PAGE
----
Derivation of Gravity

Derivation of the gravitational constant, G

I am not a physicist. I am not even a scientist. I write computer programs. One program that I wrote compared different physical constants - one to another. I typed in the gravitational constant as measured for the 1999 value of Lou. The program flagged the value as equal to 1/50c. Almost exact! I can only guess at why this should be. If such a strange oddity were true, then the secret is in that number "50" and its relationship to the neutron and proton. Then, other data - newer data - was published for the gravitational constant. The new data slightly invalidated the relationship. In my opinion - "killed it"!

Oh well, truth is all that matters. In addition, what is more important - the dimensional units are totally wrong. I absolutely will not "cook", or pad, an equation. All that remained was to throw away the papers, and forget the time wasted. Just walk away. However, as a parting gesture: I should know exactly what is the difference between the values. Not that it really mattered; if it is wrong, it is wrong.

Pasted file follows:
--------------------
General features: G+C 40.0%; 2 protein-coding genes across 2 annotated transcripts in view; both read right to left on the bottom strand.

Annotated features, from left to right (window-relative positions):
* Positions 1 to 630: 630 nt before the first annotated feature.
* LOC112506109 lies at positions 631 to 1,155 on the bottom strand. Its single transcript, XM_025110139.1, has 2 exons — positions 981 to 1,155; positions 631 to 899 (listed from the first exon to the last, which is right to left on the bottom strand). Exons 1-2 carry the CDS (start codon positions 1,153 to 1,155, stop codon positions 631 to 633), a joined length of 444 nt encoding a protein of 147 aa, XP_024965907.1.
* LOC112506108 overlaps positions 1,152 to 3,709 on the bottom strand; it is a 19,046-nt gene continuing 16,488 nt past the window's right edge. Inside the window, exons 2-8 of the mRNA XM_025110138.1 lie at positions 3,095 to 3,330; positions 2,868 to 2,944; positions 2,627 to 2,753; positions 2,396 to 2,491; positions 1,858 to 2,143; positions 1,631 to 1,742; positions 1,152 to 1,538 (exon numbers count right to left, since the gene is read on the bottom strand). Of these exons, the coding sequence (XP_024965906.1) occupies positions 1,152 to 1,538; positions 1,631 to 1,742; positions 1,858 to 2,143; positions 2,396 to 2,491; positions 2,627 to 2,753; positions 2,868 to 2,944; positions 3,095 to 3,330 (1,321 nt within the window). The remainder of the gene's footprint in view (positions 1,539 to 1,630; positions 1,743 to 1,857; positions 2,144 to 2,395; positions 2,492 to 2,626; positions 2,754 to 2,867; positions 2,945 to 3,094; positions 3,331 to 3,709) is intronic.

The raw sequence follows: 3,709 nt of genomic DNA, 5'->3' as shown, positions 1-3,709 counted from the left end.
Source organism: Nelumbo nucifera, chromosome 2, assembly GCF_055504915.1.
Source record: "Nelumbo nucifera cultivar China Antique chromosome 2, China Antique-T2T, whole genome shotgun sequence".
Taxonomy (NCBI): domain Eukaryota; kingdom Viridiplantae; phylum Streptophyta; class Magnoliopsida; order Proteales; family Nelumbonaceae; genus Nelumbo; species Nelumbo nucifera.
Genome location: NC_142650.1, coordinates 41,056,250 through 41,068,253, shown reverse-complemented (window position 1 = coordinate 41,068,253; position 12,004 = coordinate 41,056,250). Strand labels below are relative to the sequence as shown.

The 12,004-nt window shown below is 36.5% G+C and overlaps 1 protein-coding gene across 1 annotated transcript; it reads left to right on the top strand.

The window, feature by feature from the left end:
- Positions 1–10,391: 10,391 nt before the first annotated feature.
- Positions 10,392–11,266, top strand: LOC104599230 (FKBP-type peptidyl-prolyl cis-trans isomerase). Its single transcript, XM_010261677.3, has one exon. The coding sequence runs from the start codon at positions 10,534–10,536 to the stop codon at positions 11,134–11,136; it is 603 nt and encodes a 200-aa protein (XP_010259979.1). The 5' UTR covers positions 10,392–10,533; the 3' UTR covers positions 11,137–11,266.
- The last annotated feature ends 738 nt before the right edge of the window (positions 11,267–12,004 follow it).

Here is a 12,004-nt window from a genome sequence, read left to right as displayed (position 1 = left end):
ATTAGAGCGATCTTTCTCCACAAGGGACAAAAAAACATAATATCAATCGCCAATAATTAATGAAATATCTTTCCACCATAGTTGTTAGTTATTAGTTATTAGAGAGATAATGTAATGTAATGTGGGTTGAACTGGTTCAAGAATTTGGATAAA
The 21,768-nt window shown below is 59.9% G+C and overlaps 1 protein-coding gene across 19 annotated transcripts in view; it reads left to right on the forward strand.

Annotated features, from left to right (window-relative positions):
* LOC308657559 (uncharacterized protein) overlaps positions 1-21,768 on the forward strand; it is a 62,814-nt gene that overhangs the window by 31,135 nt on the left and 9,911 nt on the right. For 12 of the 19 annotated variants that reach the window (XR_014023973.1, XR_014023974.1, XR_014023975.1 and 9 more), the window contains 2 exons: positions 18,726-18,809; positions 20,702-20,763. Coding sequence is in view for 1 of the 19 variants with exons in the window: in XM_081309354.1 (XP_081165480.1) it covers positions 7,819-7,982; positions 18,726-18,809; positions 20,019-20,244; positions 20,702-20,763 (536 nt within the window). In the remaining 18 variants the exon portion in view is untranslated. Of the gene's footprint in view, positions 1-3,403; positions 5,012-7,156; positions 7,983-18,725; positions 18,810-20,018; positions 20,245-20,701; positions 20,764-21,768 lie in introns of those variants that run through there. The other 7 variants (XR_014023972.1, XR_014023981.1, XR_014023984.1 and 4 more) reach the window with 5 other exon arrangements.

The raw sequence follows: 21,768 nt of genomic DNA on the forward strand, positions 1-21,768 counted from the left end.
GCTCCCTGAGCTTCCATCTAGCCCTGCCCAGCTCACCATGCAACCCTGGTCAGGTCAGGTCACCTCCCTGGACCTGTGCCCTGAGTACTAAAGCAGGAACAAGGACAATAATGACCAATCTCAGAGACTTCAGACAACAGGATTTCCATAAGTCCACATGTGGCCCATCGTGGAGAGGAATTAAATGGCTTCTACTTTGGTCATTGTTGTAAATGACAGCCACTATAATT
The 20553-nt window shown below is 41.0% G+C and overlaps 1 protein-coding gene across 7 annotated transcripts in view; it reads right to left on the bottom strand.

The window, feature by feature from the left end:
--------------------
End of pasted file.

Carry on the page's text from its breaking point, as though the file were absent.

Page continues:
My first-term (old) value was (6.6712819E-11)
subtracted from the new 2006 composite measurement (6.67428E-11)
is a difference of 2.998096E-14. The mantissa is startling. To the accuracy of the measurement, it is the speed of light! Another oddity. Shamefully and uncontrollably, I then padded the equation with this new found oddity.
EqGRAVITYengineerR.gif, 1 kB
The result was three absolutely defined exact constants (c, 50, 1E-22) that arithmetically gave a value for G. Very strange; and with out any merit or reason.
R is the number "fifty". C is the speed of light. T is 1E-22.

Eqr50C50.gif, 1 kB
"Engineered" Equation
This equation does not even qualify as an equation; It is more like a curious algorithm. Without proper dimensions, it is more of a relationship.